Cooper Square, actually a narrow, two-block-long triangle, is a junction of streets in Manhattan's East Village that's finally starting to take shape as a park in accordance with a City reconstruction plan published at the beginning of 2011.
Approaching from the southern tip of the "square," you cross what will be known as the Village Plaza, "with diverse seating options and tree planting; serving both students and local residents." North of that will be Cooper Triangle, a "[s]hady, enclosed park." Behind the trees you see the Cooper Union Foundation Building of the The Cooper Union for the Advancement of Science and Art.
That's the building where in 1860 William Cullen Bryant introduced presidential candidate Abraham Lincoln, who then delivered the famous Cooper Union speech that established his reputation as a national-level statesman and an eloquent, dogged crusader against slavery. (Full text here.)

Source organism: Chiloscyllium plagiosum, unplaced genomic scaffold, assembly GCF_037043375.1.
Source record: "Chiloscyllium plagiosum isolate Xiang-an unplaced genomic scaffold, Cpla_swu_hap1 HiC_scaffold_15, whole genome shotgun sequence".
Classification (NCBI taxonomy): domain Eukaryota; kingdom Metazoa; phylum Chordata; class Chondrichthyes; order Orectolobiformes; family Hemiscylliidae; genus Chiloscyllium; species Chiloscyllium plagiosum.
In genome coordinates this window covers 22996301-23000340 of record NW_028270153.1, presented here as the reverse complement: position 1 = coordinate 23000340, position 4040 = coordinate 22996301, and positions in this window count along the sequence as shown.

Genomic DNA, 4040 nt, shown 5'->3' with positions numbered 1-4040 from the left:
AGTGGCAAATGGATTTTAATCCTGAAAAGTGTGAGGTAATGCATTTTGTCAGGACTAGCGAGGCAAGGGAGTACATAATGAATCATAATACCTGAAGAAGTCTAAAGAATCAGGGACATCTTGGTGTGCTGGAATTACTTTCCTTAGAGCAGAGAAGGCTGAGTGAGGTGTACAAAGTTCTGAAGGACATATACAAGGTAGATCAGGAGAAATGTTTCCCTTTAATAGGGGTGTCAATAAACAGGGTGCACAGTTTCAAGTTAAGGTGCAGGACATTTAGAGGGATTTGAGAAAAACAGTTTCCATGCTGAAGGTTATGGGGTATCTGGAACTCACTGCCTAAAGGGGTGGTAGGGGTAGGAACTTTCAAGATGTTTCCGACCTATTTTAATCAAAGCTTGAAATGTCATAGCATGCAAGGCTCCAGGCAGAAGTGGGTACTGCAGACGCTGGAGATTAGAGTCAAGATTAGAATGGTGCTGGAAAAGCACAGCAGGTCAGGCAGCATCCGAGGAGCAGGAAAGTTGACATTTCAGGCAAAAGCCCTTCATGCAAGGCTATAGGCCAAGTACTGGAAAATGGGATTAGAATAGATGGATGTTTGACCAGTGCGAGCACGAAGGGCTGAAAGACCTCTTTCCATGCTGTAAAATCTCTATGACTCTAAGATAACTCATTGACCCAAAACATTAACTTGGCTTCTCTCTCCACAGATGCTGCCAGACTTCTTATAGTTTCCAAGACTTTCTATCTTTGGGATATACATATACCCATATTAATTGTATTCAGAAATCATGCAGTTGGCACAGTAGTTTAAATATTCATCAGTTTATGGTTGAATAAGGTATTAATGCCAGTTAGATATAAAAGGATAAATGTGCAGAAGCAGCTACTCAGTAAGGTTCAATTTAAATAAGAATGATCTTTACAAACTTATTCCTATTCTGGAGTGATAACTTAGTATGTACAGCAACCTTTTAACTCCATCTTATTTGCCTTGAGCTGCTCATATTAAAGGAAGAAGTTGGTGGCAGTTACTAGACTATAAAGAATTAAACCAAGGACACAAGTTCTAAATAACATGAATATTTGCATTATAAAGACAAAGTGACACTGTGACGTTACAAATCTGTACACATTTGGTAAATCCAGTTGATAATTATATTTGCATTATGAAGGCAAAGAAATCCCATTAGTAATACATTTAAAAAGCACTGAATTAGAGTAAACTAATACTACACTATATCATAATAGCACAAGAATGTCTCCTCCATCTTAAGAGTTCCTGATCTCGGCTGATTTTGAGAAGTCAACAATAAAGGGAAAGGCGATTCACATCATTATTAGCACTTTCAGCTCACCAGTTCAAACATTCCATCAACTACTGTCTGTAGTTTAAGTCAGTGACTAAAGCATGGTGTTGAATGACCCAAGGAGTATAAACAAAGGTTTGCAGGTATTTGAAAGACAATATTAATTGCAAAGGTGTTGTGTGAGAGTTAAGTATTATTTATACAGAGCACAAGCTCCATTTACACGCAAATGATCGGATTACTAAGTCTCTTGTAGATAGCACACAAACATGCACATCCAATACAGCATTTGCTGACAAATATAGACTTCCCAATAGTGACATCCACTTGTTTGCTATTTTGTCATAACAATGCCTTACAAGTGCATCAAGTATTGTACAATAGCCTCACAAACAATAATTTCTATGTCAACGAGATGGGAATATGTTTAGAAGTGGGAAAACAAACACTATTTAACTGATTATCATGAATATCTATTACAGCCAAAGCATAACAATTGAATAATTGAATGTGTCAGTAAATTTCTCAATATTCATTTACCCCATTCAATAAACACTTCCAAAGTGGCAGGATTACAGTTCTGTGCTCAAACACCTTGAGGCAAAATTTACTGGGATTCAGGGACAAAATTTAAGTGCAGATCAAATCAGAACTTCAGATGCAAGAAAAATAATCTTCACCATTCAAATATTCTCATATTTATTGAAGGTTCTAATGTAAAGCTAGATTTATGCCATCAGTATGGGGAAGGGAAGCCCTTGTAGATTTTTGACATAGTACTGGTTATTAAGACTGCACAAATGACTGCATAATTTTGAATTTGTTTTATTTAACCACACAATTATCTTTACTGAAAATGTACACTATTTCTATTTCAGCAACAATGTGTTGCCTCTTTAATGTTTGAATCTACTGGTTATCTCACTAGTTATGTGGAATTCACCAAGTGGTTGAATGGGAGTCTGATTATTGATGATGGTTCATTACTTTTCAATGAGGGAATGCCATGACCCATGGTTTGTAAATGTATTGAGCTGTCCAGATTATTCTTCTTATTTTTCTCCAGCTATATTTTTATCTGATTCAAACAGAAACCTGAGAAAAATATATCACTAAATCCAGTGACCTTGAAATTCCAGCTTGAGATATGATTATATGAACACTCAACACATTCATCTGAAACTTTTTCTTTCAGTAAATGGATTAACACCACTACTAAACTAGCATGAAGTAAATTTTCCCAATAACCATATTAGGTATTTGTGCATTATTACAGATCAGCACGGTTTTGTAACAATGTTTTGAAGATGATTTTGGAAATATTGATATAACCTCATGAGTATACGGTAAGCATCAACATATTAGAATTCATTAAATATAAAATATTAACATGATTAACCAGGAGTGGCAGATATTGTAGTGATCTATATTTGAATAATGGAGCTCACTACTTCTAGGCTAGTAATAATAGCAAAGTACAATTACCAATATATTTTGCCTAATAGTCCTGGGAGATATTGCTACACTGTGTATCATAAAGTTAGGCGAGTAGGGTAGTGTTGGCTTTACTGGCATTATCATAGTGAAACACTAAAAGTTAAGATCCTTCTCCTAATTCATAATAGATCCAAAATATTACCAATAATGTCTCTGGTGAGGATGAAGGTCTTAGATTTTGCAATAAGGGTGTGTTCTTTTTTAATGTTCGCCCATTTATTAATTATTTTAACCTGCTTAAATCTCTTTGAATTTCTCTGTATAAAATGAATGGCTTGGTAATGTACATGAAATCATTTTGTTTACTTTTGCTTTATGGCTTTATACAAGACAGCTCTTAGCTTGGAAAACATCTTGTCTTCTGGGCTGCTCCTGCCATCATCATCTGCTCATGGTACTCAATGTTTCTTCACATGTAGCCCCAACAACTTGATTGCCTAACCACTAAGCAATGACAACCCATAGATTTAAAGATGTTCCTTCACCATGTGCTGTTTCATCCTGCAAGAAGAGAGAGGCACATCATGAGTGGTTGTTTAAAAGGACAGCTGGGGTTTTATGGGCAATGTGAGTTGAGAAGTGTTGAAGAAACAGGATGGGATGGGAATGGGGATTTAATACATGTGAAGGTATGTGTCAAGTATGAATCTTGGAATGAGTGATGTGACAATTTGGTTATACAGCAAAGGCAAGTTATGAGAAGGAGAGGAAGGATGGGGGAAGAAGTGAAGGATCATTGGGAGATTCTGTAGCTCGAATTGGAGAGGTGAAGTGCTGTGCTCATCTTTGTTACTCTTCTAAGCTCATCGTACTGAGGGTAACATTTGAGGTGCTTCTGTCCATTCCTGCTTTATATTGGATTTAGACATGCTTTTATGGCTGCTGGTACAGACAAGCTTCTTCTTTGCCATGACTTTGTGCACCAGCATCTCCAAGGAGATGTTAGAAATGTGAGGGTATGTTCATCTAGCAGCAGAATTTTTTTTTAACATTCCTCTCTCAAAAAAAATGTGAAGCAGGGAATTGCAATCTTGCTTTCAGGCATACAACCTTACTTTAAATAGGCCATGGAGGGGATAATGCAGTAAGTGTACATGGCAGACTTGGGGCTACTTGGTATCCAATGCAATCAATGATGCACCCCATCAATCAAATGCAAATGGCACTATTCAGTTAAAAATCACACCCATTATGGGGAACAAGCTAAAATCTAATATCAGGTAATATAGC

Let us be diverted by none of those sophistical contrivances wherewith we are so industriously plied and belabored – contrivances such as groping for some middle ground between the right and the wrong…Let us have faith that right makes might, and in that faith, let us, to the end, dare to do our duty as we understand it."
A statue of Peter Cooper, founder of the college, will retain pride of place in the redesigned plaza.
And lest anyone doubt that Cooper Square is – or will be – a park:
All photos © Jon Sobel, Critical Lens Media